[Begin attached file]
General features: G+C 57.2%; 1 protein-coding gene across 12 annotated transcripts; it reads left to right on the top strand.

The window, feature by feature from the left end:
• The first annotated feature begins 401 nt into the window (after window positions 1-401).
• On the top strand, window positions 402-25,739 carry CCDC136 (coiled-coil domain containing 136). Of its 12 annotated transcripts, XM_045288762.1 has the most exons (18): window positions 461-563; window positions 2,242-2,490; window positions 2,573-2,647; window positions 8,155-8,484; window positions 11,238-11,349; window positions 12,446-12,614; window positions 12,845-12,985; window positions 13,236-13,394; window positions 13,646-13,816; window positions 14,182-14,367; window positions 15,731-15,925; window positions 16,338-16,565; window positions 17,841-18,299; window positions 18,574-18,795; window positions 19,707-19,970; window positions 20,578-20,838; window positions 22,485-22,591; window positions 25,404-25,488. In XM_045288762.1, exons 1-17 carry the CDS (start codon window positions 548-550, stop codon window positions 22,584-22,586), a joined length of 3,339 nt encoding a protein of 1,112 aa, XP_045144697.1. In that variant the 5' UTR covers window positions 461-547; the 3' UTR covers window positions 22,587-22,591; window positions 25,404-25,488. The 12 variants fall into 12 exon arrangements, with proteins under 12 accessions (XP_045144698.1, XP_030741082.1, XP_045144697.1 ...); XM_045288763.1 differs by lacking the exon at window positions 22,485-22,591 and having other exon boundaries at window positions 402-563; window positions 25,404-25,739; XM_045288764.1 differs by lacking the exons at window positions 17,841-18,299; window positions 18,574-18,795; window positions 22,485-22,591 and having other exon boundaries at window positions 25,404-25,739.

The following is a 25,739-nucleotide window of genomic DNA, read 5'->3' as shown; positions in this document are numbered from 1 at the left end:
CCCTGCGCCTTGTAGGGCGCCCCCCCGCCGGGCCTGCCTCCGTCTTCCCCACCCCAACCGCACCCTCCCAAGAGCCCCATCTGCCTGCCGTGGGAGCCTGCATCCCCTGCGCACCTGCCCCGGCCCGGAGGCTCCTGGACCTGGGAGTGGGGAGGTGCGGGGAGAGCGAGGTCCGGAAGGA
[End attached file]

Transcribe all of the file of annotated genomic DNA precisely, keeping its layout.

General features: G+C 57.2%; 1 protein-coding gene across 12 annotated transcripts; it reads left to right on the top strand.

The window, feature by feature from the left end:
• The first annotated feature begins 401 nt into the window (after window positions 1-401).
• On the top strand, window positions 402-25,739 carry CCDC136 (coiled-coil domain containing 136). Of its 12 annotated transcripts, XM_045288762.1 has the most exons (18): window positions 461-563; window positions 2,242-2,490; window positions 2,573-2,647; window positions 8,155-8,484; window positions 11,238-11,349; window positions 12,446-12,614; window positions 12,845-12,985; window positions 13,236-13,394; window positions 13,646-13,816; window positions 14,182-14,367; window positions 15,731-15,925; window positions 16,338-16,565; window positions 17,841-18,299; window positions 18,574-18,795; window positions 19,707-19,970; window positions 20,578-20,838; window positions 22,485-22,591; window positions 25,404-25,488. In XM_045288762.1, exons 1-17 carry the CDS (start codon window positions 548-550, stop codon window positions 22,584-22,586), a joined length of 3,339 nt encoding a protein of 1,112 aa, XP_045144697.1. In that variant the 5' UTR covers window positions 461-547; the 3' UTR covers window positions 22,587-22,591; window positions 25,404-25,488. The 12 variants fall into 12 exon arrangements, with proteins under 12 accessions (XP_045144698.1, XP_030741082.1, XP_045144697.1 ...); XM_045288763.1 differs by lacking the exon at window positions 22,485-22,591 and having other exon boundaries at window positions 402-563; window positions 25,404-25,739; XM_045288764.1 differs by lacking the exons at window positions 17,841-18,299; window positions 18,574-18,795; window positions 22,485-22,591 and having other exon boundaries at window positions 25,404-25,739.

The following is a 25,739-nucleotide window of genomic DNA, read 5'->3' as shown; positions in this document are numbered from 1 at the left end:
CCCTGCGCCTTGTAGGGCGCCCCCCCGCCGGGCCTGCCTCCGTCTTCCCCACCCCAACCGCACCCTCCCAAGAGCCCCATCTGCCTGCCGTGGGAGCCTGCATCCCCTGCGCACCTGCCCCGGCCCGGAGGCTCCTGGACCTGGGAGTGGGGAGGTGCGGGGAGAGCGAGGTCCGGAAGGA